The UK has by no means ignored the need to make homes more energy-efficient and there have been signs of progress. UK government figures show emissions from houses have dropped by about a fifth since 1990, even though there are nearly a quarter more homes.
A raft of schemes has been introduced to make homes greener, but some have been wound down, like the solar panel subsidies Liebreich secured for his house. Others have been scrapped and some have proved to be a disappointment, like the flagship Green Deal scheme launched in 2013. It was supposed to encourage people to borrow money to insulate, double-glaze or draught-proof their homes. But it was axed in 2015 amid claims its interest rates were too high, its rules too complicated and its visibility too low.
Experts have one word for what should be done: Germany. Its schemes work quite differently from those in the UK, says Richard Twinn, senior policy adviser at the UK Green Building Council. More money is offered at lower interest rates than the Green Deal, through banks that give the programme more visibility on the high street.
Crucially, Twinn says the system is simpler to use than the mix of measures in the UK, where some subsidies are paid through energy bills and others by the government, while energy companies pay for insulation and other measures in the homes of vulnerable people.
“It’s all a reasonably seamless process in Germany,” he said. “Whereas in the UK it’s all quite ad hoc.”
The Netherlands is also making strides with Energiesprong, or energy leap, a scheme that offers a radical green makeover with wall cladding, solar panels and other measures that have cut energy bills by as much as 60 per cent.
The system has been rolled out in social housing in Nottingham but it is expensive and experts say it will need to expand before costs come down.
House & Home Unlocked
Welcome to a new newsletter for smart people interested in the property market and curious about design, architecture and interiors. Every Friday, in your inbox.
It is obvious the UK must do more, but it is unclear what a Brexit-distracted government will achieve. Ministers listed 17 measures to improve homes and lower bills in a 2017 clean growth strategy, but some were reannouncements or vague commitments, while others required public consultation.
As the government’s climate watchdog, the Committee on Climate Change, put it in a report on housing last month, the government needs to take urgent action because “current policies are not driving the required changes”.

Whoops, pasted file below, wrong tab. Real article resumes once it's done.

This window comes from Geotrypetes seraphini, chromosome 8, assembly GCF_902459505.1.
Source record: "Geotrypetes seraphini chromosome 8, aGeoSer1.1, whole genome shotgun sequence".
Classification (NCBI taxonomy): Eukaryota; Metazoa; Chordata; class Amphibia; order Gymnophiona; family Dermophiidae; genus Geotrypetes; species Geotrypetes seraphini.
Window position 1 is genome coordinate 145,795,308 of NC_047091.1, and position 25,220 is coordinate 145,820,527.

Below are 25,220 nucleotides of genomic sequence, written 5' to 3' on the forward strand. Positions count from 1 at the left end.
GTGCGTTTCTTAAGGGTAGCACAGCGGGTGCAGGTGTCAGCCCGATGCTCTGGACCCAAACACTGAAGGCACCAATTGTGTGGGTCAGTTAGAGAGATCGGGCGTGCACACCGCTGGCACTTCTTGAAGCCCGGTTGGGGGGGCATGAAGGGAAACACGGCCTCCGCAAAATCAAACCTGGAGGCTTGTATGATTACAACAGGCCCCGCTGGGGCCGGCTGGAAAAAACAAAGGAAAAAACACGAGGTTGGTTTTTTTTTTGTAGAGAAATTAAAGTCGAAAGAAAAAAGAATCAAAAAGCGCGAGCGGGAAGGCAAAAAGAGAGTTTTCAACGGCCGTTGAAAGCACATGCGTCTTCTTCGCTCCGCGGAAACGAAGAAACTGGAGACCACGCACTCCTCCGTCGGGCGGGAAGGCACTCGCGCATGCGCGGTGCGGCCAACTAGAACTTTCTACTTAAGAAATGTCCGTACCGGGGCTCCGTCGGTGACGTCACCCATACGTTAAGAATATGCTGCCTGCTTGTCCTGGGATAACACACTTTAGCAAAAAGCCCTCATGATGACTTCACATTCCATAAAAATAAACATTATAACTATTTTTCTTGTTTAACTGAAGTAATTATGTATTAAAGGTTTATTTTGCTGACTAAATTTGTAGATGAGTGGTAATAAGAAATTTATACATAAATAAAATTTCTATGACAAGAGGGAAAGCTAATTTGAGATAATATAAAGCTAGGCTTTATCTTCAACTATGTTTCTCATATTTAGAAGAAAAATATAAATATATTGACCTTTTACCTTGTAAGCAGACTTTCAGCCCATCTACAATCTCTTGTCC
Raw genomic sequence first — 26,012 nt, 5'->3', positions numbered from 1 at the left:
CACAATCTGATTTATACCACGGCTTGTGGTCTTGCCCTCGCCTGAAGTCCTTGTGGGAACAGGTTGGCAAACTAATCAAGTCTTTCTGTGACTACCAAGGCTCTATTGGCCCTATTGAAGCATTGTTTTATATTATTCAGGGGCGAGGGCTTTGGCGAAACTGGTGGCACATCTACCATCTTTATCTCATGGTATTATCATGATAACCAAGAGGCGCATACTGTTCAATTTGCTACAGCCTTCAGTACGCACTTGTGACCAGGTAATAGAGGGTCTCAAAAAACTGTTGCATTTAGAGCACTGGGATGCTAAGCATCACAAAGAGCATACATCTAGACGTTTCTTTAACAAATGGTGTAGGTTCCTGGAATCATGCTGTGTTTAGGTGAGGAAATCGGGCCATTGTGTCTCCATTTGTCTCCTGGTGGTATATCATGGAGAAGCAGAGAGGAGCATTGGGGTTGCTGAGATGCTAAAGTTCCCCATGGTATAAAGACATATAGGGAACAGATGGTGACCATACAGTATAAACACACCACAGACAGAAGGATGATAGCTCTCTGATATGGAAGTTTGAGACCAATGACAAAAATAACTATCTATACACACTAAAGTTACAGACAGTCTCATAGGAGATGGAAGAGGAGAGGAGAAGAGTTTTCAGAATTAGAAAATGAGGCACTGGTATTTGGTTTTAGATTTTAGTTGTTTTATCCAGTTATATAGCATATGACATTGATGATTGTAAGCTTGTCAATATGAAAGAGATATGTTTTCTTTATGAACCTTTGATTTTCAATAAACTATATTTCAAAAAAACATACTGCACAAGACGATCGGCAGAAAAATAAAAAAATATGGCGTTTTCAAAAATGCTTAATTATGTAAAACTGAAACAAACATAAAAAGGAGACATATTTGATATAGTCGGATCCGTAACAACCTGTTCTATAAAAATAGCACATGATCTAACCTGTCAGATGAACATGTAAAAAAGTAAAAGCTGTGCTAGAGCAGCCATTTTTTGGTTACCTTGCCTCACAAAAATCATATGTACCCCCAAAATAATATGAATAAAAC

The chancellor, Philip Hammond, announced an end to fossil fuel heating systems in new homes from 2025 in this week’s Spring Statement. But there was little immediate action on emissions from existing homes.
In the meantime, Liebreich hopes would-be green renovators will press on. “The big lesson is that you can do it. You can really make a big difference to the energy footprint and to utility bills and to the comfort of a house. But you’ve got to be prepared to really work at it.”
The green home shopping list
Air-source heat pump £6,000- £8,000 (annual fuel bill savings: £400-£1,350 depending on existing heating system; annual subsidy payments: £875-£1,030)
Ground-source heat pump £10,000-£18,000 (annual bill savings: up to £1,470; annual subsidy payments: £2,335-£2,750)
Solar water heating system £4,000-£5,000 (annual fuel bill savings: £50-£95; annual subsidy payments: up to £485 for a six-person household)
4kwp solar panel system £6,200 (annual fuel bill savings: up to £220; annual subsidies:up to £275)
Loft insulation for semi-detached house: £300 (annual energy bill saving: £130)
Wall insulation about £13,000 for external walls and £7,400 for internal (annual savings: £245)
Replacement double-glazing panes and frames £6,400 (annual savings from double glazing: £75)
Prices depend on size of property and type of equipment. Savings vary according to existing systems being replaced.
Some subsidies are under review or are winding down
Sources: Energy Saving Trust, Department for Business, Energy and Industrial Strategy
Copyright The Financial Times Limited . All rights reserved. Please don't copy articles from FT.com and redistribute by email or post to the web.